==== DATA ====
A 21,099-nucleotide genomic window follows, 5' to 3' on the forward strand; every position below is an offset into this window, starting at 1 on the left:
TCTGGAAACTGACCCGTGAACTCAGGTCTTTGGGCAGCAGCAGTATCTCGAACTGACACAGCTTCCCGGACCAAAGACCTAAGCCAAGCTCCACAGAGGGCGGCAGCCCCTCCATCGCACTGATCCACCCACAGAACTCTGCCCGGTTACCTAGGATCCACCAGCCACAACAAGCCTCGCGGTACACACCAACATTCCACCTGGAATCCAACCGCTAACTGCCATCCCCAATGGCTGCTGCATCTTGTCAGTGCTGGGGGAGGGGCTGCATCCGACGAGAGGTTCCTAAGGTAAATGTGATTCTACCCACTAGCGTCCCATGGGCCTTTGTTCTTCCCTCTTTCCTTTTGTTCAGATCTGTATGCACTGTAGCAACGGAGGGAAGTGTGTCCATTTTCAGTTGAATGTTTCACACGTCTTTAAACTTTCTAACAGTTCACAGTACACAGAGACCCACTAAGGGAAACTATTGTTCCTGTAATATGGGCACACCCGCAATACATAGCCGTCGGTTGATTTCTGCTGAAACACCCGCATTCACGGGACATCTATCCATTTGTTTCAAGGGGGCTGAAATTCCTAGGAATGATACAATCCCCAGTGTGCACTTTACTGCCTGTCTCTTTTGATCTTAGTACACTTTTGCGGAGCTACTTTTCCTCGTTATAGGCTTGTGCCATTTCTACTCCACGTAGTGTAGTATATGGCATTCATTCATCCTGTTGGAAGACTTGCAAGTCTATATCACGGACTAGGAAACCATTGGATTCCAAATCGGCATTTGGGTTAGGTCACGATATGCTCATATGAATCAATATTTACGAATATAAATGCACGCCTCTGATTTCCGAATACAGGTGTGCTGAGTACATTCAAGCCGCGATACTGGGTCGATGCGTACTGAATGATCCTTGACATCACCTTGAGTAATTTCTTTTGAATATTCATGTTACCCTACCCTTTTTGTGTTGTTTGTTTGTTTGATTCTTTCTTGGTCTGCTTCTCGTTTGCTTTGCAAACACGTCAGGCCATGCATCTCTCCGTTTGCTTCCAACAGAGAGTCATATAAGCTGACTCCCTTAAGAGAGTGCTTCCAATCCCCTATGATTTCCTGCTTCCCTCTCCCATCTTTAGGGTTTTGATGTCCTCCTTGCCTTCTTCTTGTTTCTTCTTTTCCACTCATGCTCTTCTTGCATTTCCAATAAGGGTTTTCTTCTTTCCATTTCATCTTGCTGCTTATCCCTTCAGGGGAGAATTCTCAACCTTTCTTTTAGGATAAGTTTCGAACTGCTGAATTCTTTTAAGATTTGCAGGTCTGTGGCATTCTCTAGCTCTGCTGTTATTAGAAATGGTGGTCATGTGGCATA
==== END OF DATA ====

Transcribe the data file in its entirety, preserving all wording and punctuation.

A 21,099-nucleotide genomic window follows, 5' to 3' on the forward strand; every position below is an offset into this window, starting at 1 on the left:
TCTGGAAACTGACCCGTGAACTCAGGTCTTTGGGCAGCAGCAGTATCTCGAACTGACACAGCTTCCCGGACCAAAGACCTAAGCCAAGCTCCACAGAGGGCGGCAGCCCCTCCATCGCACTGATCCACCCACAGAACTCTGCCCGGTTACCTAGGATCCACCAGCCACAACAAGCCTCGCGGTACACACCAACATTCCACCTGGAATCCAACCGCTAACTGCCATCCCCAATGGCTGCTGCATCTTGTCAGTGCTGGGGGAGGGGCTGCATCCGACGAGAGGTTCCTAAGGTAAATGTGATTCTACCCACTAGCGTCCCATGGGCCTTTGTTCTTCCCTCTTTCCTTTTGTTCAGATCTGTATGCACTGTAGCAACGGAGGGAAGTGTGTCCATTTTCAGTTGAATGTTTCACACGTCTTTAAACTTTCTAACAGTTCACAGTACACAGAGACCCACTAAGGGAAACTATTGTTCCTGTAATATGGGCACACCCGCAATACATAGCCGTCGGTTGATTTCTGCTGAAACACCCGCATTCACGGGACATCTATCCATTTGTTTCAAGGGGGCTGAAATTCCTAGGAATGATACAATCCCCAGTGTGCACTTTACTGCCTGTCTCTTTTGATCTTAGTACACTTTTGCGGAGCTACTTTTCCTCGTTATAGGCTTGTGCCATTTCTACTCCACGTAGTGTAGTATATGGCATTCATTCATCCTGTTGGAAGACTTGCAAGTCTATATCACGGACTAGGAAACCATTGGATTCCAAATCGGCATTTGGGTTAGGTCACGATATGCTCATATGAATCAATATTTACGAATATAAATGCACGCCTCTGATTTCCGAATACAGGTGTGCTGAGTACATTCAAGCCGCGATACTGGGTCGATGCGTACTGAATGATCCTTGACATCACCTTGAGTAATTTCTTTTGAATATTCATGTTACCCTACCCTTTTTGTGTTGTTTGTTTGTTTGATTCTTTCTTGGTCTGCTTCTCGTTTGCTTTGCAAACACGTCAGGCCATGCATCTCTCCGTTTGCTTCCAACAGAGAGTCATATAAGCTGACTCCCTTAAGAGAGTGCTTCCAATCCCCTATGATTTCCTGCTTCCCTCTCCCATCTTTAGGGTTTTGATGTCCTCCTTGCCTTCTTCTTGTTTCTTCTTTTCCACTCATGCTCTTCTTGCATTTCCAATAAGGGTTTTCTTCTTTCCATTTCATCTTGCTGCTTATCCCTTCAGGGGAGAATTCTCAACCTTTCTTTTAGGATAAGTTTCGAACTGCTGAATTCTTTTAAGATTTGCAGGTCTGTGGCATTCTCTAGCTCTGCTGTTATTAGAAATGGTGGTCATGTGGCATA